Wednesday, June 23, 2010

Dentist Visit a Must Before First Birthday

This past week Sarah was due for her annual dental check-up, her second in her life.

I had great expectations this visit was going to be a challenging one especially since she has been going through a phase recently of not wanting to go to the doctor.

Boy was I mistaken, and quite relieved.
Sarah's first visit to the dentist during age one, was a relatively good experience. She only cried a little and all-in-all did great. I chalked it up to her being younger and not as aware and understanding of the situation.

This time around, I was sure to bring as well, many of Sarah's comforts and reinforcements to survive the visit.

The great news is that she did really, really, really well. I especially have to thank Julia Cook and Laura Jana, M.D. authors of the children's book Melvin the Magnificent Molar. Recently, I wrote a blog post and review on this great new book and stand behind it as a quality read for little ones, and a source of comfort for future dentist visits.

I made sure to have this book in my bag for our visit. Sarah and I also spent much time reading this book leading up to the dentist visit. As a result of reading this book, we have since started calling Sarah's molars Melvin, same as the name of the main character, a molar, in the book. Giving her molar teeth personality by naming them has made it a lot easier for us to help her brush her teeth, especially way in the back. We also told Sarah that her Melvin's were getting checked out and she was happy.

She did great at the dentist. I can't say this enough. The visit really went smoothly. It started off calm with Sarah reading the book in the waiting room, the photo is above. Once in the chair laying on me she got a little cranky. Once we mentioned her Melvin's were being checked out she become much more cooperative.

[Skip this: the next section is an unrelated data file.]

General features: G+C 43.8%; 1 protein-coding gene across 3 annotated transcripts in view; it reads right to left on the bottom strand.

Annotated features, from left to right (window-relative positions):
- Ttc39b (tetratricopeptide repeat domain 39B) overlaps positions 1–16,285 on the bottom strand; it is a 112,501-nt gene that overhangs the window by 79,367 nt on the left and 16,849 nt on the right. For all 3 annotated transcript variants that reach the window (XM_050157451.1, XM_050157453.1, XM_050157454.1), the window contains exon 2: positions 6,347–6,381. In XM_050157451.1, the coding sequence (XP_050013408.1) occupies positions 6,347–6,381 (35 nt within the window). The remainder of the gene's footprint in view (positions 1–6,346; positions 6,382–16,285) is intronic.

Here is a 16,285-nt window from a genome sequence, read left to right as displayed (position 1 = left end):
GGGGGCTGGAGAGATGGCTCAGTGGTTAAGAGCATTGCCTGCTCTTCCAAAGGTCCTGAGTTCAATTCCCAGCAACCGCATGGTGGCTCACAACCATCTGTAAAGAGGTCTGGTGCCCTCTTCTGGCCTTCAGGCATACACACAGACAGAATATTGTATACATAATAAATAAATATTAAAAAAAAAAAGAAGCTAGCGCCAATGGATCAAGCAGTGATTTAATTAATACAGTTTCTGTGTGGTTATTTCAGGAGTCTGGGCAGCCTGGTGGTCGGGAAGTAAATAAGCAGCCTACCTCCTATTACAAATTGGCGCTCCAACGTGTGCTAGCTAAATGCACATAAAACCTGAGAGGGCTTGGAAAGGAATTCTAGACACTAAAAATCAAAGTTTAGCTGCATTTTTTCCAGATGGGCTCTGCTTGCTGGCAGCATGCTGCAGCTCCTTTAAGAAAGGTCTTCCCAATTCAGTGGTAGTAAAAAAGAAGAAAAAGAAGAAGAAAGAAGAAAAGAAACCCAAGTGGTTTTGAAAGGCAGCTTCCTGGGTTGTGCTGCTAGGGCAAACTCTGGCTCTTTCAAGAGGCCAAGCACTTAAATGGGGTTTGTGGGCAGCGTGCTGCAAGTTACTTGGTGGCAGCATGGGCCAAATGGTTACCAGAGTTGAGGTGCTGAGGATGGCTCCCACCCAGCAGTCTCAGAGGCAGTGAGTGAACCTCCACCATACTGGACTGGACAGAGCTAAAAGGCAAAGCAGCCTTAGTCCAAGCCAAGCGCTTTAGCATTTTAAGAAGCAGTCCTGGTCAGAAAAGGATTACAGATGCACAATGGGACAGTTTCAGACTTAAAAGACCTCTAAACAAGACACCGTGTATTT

Many times I have heard moms say that they have not yet taken their children to the dentist. It appears that moms are getting many mixed messages. After talking with our pediatrician and researching recommendations from the American Academy of Pediatric Dentistry, the American Dental Association and the Academy of General Dentistry a child's first visit to the dentist should happen during the first year of life, especially if any teeth have erupted and if any teeth are touching one another.

It is very possible for children to develop dental problems early on in life. The sooner you visit with the dentist with your child the better you are all able to protect against problems such as baby bottle or nursing tooth decay, teething irritations, extensive thumb-sucking or even gum disease. And, if there is a family history of dental problems parents are highly encouraged to bring their children in as well for routine check-ups.

I was so incredibly proud of Sarah and told her this many times over. While the dentist may seem like a scary process for our children check out this fun read, bring along some your child's favorite comforts, go in expecting the worst, be calm and know it will be over before you know it.
Good luck on your child's next dentist visit.


  1. awww. my little boy is going next week for the first time and he does not like brushing his teeth

  2. Good luck at the dentist with your son. Bring along some of his comfort things and sing to him or talk with him and it will be over before you know it.


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